Chief deputy will fill in for departing sheriffIn the end there was no surprise appointment. At its regular meeting Tuesday, the Dakota County Board of Commissioners, on a unanimous vote, appointed Dakota County Chief Deputy Dave Bellows sheriff, replacing Don Gudmundson, whose resignation is effective Sunday.
By: Jane Lightbourn, The Farmington Independent
In the end there was no surprise appointment.
At its regular meeting Tuesday, the Dakota County Board of Commissioners, on a unanimous vote, appointed Dakota County Chief Deputy Dave Bellows sheriff, replacing Don Gudmundson, whose resignation is effective Sunday. The board also officially accepted Gudmundson’s resignation.
Gudmundson announced last September he would not seek a fifth term as Dakota County Sheriff, choosing to retire at the end of 2010, but he changed his mind earlier this month and announced his plans to resign earlier.
The commission’s decision did not sit well with Bellows’ opponent in the November election. Apple Valley police sergeant Mitch Scott accused the county of stacking the deck against him with its appointment decision.
“This practice is usually done to assist the chief deputy or under sheriff with being elected the following term by allowng them to run as the incumbent,” Scott said.
Bellows has 30 years experience in law enforcement. He began as patrol officer in Lakeville in 1980, being promoted to sergeant and then lieutenant. He stayed with Lakeville for 19 years, then joined the Dakota County Sheriff’s Office. He has been chief deputy for 10 years.
As chief deputy, Bellows oversees a 265-bed jail, a budget of more than $18 million and a staff of nearly 200 employees.
Bellows has a bachelor’s degree from Metropolitan State University and a master’s degree in public administration from Hamline University. He is a graduate of the FBI National Academy in Quantico, Va., as well as the FBI Law Enforcement Executive Development Seminar. He has been an adjunct professor at Metropolitan State University for its masters program in law enforcement and is currently a part-time instructor for the Minnesota Bureau of Criminal Apprehension in the police personnel management program.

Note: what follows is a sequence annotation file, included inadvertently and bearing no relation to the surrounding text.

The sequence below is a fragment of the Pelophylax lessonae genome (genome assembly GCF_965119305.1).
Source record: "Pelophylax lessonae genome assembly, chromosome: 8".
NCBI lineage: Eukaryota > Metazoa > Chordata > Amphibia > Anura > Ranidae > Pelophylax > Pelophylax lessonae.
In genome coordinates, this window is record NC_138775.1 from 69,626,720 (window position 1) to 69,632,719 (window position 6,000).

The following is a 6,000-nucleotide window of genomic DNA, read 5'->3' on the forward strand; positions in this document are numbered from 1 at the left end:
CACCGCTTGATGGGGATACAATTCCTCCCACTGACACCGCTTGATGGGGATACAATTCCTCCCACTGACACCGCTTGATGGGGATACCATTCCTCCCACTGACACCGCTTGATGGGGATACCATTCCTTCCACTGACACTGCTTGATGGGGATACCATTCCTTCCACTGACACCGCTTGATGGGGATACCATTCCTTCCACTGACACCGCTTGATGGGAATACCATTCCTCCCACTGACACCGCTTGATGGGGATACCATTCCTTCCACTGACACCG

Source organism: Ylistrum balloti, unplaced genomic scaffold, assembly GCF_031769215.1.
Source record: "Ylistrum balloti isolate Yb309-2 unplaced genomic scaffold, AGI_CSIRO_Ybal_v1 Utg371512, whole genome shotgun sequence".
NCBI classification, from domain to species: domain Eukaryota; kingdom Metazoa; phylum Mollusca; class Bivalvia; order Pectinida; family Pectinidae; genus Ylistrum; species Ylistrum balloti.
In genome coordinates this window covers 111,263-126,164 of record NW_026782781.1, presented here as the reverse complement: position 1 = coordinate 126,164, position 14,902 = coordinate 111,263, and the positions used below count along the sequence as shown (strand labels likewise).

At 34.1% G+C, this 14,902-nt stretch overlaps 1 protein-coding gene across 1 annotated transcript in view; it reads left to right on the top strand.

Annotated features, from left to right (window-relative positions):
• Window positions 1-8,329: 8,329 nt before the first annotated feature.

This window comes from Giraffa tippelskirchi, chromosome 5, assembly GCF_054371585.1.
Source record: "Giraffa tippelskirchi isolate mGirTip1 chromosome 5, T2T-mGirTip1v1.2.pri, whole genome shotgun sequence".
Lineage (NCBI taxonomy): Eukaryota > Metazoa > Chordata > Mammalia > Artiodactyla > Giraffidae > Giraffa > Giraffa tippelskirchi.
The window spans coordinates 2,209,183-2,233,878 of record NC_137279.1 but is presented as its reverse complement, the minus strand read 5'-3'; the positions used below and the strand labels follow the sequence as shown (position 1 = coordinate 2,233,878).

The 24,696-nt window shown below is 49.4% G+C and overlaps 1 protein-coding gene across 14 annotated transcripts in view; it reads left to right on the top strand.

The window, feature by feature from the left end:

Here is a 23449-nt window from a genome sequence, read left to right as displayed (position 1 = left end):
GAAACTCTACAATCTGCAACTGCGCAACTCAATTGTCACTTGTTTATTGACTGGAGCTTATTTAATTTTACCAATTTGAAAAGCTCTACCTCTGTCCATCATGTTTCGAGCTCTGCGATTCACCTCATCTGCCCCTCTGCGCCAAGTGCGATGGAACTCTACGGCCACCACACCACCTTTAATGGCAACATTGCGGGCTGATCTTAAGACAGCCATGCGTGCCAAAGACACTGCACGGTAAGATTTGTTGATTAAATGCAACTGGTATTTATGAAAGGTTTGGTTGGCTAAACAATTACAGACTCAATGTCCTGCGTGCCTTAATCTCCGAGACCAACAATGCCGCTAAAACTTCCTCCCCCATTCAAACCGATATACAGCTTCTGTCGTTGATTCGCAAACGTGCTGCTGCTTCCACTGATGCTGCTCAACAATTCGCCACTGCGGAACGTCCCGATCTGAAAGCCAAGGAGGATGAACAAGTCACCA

“I want to thank the board for its confidence in me,” Bellows told the commissioners. “I have been fortunate to work for an individual who is the best mentor in law enforcement in the state of Minnesota.”
Bellows said he was shocked by Gudmundson’s decision to retire.
“He (Gudmundson) is someone who has given everything he had to Dakota County,” said Bellows. “I wish him the best.”
Bellows said he is looking forward to continuing “to make Dakota County the premier place for law enforcement in the state.”
The commissioners had three options to consider in light of Gudmundson’s resignation, board chair Thomas Egan said.
“The first one is to leave the position open,” he said. “We are already short-staffed in the sheriff’s department. By allowing the position to remain open, we would be lacking a senior officer.”
The second option of holding a selection process would take substantial time, with the position not being filled until April or May.
The third option of appointing the chief deputy is the best one, said Egan.
There was no other discussion and no one in the audience made any comments.
Gudmundson was not present at Tuesday’s meeting. Backstrom read a letter from him to the commissioners. In the letter, Gudmundson thanked the citizens of the county for allowing him to serve them, his staff, other county staff, commissioners and current and past police chiefs in the county.